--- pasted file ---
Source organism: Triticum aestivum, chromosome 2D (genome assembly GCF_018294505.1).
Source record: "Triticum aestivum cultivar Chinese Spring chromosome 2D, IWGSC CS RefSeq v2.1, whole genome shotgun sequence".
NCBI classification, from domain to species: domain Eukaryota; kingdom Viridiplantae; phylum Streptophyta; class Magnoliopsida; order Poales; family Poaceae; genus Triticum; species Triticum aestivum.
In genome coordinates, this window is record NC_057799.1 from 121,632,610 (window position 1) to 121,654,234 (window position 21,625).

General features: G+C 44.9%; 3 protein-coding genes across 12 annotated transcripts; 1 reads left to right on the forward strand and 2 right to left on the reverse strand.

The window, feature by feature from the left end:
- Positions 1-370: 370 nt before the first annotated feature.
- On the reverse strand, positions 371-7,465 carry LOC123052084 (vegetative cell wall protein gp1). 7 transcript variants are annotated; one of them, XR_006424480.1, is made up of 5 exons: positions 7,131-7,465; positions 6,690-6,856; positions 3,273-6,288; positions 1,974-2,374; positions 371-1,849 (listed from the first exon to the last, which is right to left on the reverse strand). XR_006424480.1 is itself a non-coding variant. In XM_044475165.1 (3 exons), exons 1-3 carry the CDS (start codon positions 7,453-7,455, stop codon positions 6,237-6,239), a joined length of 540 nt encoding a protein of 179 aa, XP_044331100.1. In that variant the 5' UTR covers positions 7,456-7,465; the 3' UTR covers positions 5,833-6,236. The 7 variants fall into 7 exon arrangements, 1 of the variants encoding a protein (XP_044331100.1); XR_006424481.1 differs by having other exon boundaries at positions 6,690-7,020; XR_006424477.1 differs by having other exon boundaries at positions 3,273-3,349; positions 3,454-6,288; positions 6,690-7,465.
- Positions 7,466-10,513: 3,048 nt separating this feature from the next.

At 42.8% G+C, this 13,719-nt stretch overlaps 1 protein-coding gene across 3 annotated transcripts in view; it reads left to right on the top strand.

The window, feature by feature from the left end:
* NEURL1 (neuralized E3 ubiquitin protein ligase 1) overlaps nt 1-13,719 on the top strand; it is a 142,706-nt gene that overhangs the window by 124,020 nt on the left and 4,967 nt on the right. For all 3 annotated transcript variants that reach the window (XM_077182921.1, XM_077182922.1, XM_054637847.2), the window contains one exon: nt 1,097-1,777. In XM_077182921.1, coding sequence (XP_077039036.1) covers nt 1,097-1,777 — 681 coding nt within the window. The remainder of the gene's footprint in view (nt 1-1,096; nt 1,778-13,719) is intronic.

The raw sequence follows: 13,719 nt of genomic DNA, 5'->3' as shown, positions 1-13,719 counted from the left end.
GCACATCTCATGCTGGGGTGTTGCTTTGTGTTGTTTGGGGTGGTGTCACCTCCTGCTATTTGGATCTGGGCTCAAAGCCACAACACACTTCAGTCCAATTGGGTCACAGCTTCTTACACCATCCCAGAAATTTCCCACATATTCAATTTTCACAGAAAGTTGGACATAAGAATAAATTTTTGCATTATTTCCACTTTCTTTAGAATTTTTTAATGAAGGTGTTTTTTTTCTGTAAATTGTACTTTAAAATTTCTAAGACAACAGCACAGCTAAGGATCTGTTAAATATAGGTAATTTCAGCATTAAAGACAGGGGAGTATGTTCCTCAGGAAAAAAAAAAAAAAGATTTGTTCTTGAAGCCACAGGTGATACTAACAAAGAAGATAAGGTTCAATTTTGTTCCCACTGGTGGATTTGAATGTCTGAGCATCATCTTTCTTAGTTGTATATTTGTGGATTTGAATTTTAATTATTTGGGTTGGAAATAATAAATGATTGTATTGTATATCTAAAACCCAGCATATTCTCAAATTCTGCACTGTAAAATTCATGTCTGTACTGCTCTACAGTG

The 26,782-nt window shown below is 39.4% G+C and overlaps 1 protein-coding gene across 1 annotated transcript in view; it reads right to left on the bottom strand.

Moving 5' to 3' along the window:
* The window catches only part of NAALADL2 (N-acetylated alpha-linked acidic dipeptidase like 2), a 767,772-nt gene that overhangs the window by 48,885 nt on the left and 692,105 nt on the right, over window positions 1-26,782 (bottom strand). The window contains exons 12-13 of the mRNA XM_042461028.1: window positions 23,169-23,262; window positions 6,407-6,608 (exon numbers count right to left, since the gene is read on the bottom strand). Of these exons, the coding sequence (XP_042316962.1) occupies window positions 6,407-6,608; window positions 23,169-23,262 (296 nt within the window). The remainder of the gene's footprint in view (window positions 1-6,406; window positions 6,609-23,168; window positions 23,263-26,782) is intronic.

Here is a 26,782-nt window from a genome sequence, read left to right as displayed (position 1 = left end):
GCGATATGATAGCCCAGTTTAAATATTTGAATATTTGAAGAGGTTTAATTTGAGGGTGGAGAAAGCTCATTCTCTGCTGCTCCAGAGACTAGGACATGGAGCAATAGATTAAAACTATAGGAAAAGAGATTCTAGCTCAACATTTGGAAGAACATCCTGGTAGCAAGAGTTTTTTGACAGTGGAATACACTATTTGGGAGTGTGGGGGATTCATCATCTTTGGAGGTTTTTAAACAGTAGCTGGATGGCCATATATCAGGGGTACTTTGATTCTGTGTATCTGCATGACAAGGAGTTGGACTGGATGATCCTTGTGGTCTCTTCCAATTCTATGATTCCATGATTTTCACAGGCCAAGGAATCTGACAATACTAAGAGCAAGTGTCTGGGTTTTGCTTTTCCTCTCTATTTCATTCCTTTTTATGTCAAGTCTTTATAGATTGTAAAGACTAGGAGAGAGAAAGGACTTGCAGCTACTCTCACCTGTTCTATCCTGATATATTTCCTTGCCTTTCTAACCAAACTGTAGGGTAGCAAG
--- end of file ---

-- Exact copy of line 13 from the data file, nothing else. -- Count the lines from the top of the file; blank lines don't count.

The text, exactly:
The raw sequence follows: 13,719 nt of genomic DNA, 5'->3' as shown, positions 1-13,719 counted from the left end.